While the pandemic rages around the world, I know I have been incredibly lucky. Like many, I have struggled to keep my kids busy and to some degree engaged with their education, struggled to keep any semblance of work productivity, and struggled to remain optimistic about a return to a post-pandemic life that resembles my pre-pandemic one. However, I have been healthy, and nobody close to me has fallen sick. And—through the accident of timing—I have also experienced the pandemic in two geographic areas, one of which has thus far managed the coronavirus quite well (Germany), and one where I arrived once it was under control (Massachusetts, USA).
And yet… There is a part of me that very much wants to throw a tantrum and howl at the moon about the unfairness of it all. All because of the need for face masks, which have greatly reduced my ability to communicate.
In the last 4 months, face masks have emerged as the cheapest, most reliable method to stop the spread of COVID-19. We all have to wear them. And while all the deaf/hard of hearing (HoH) people I know are 100% behind mask wearing, many of us have been put in a bind. Navigating effective communication when out and about is never effortless for us. Lip-reading does not capture all spoken sounds, and there is a great cognitive load involved in filling the gaps to understand what is being said. Add masks, and communication with others becomes nearly impossible.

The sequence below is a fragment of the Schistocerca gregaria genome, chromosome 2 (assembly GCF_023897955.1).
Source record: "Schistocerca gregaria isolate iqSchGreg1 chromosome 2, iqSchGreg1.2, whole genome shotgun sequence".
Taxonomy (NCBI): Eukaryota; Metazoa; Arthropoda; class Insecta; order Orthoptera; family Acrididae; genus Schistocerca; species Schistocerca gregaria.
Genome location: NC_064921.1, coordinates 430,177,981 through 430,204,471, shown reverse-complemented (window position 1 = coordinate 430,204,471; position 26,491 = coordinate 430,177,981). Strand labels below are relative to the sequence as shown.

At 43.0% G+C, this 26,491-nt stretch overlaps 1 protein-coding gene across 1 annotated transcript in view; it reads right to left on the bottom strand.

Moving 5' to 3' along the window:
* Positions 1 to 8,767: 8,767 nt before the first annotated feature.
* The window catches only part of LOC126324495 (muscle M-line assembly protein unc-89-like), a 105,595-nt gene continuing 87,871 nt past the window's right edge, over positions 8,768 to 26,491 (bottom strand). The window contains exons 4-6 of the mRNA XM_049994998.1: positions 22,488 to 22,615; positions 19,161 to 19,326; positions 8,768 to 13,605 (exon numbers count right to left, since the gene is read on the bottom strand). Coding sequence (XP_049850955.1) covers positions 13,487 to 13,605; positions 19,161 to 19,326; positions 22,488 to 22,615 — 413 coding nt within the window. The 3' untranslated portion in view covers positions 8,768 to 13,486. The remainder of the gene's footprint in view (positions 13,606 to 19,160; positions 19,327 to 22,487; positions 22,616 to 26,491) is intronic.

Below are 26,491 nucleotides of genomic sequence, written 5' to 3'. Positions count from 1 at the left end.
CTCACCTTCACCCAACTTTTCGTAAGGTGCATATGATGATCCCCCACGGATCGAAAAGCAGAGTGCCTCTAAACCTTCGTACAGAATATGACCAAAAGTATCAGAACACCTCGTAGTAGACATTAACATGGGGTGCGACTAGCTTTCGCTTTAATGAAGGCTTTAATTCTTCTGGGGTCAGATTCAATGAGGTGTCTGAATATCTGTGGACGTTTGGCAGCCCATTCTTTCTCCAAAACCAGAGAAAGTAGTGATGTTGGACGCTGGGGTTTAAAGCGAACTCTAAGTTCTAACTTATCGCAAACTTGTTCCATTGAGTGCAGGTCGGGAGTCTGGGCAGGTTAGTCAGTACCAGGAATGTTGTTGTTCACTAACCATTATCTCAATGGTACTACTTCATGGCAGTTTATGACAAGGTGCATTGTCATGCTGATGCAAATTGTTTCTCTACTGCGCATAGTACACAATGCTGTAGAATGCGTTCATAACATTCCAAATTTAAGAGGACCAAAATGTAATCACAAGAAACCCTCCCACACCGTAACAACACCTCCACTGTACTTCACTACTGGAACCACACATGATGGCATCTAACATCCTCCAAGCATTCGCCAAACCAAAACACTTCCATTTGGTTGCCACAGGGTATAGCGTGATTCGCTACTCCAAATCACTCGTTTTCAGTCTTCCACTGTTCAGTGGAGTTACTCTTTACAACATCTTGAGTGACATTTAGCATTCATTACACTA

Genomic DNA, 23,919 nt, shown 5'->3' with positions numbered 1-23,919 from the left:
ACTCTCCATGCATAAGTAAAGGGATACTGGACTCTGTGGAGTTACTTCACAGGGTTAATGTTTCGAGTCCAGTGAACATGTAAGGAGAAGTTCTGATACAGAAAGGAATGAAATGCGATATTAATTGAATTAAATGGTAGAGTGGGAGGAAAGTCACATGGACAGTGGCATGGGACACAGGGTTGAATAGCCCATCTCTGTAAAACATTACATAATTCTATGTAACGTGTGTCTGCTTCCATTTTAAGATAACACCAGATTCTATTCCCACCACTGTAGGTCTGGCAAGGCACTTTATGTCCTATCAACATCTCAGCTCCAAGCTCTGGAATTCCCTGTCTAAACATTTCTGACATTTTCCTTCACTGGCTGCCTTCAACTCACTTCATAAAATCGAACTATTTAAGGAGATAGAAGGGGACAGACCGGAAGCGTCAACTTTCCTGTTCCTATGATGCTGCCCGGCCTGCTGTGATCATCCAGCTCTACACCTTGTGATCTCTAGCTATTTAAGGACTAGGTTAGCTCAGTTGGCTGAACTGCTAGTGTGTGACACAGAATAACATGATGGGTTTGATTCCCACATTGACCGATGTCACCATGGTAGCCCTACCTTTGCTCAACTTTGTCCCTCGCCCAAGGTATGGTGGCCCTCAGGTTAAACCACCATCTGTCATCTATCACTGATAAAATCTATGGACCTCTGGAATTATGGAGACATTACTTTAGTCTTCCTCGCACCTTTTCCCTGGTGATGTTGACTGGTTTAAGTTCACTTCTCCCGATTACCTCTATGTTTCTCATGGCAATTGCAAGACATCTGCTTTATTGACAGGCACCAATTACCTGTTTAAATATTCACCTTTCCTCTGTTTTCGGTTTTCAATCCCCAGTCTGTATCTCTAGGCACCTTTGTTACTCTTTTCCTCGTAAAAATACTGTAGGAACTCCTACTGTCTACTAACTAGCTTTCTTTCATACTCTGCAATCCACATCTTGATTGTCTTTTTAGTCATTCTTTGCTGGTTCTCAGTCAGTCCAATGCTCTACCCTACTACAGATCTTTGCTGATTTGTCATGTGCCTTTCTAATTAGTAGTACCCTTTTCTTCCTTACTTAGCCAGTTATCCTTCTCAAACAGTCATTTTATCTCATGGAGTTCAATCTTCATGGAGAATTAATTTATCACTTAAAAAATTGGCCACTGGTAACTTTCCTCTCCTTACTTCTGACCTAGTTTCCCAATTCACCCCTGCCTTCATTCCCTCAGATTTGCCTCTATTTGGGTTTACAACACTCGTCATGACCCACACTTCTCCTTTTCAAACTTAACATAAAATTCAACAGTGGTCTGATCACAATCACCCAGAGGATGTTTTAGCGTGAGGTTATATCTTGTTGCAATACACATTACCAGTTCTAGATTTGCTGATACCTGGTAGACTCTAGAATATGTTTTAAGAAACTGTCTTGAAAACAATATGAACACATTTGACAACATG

To begin with, face masks make it very hard for those of us relying on speech- and lip-reading and on signed languages to understand speech.
This has been documented very eloquently in this article by Sara Nović for the Washington Post; in this interview of Gallaudet professor Dr. Julie Hochgesang; in this article by Shari Eberts for the “Living with Hearing Loss” blog; and this post by Nehama Rogozen for Slate magazine.
And, despite the feel-good idea of face masks with clear “windows,” our communication travails aren’t likely to end any time soon, as explained by Katherine Woodcock (@safeandsilent) in this and this blog post.
And, surprisingly, masks pose an unexpected hazard to our hearing devices.
As a wearer of behind the ear (BTE) hearing aids and glasses—and now masks—I find that there are just too many things hanging from my ears. Trying to adjust or remove any of them leads to a tragi-comic (yes, I am still capable of laughing at myself as I nurse my tantrum) Rube Goldberg machine chain reaction that inevitably ends badly for at least one of my accessories. I derive some solace (and humor) from knowing I’m not the only one facing these issues:
But it is a pyrrhic sort of consolation. Inevitably I find that the effort of trying to navigate a masked world becomes too laborious, leading to a temptation to disengage and isolate. I want the world to beat COVID-19; I also want to not be cut off from the world. On the worst days it seems neither is possible.
Many of us are struggling to come up with solutions for this conundrum wrapped in a mask. Suggestions of relying on pen and paper or speech-to-text apps are helpful for short interactions, but I see friends starting to cautiously socialize in masks, an activity I feel cut out of. While I know that there is likely not a one-size solution for all of us deaf/HoH, I would love to collect suggestions on how to be a part of the masked world.
I leave you with some parting words from Sara Nović to hearing people:
“The burden of communication has never been solely on deaf people. The pandemic has simply unmasked the fact that we usually do most of the work for you. Now that we physically can’t, we need you to do your part.”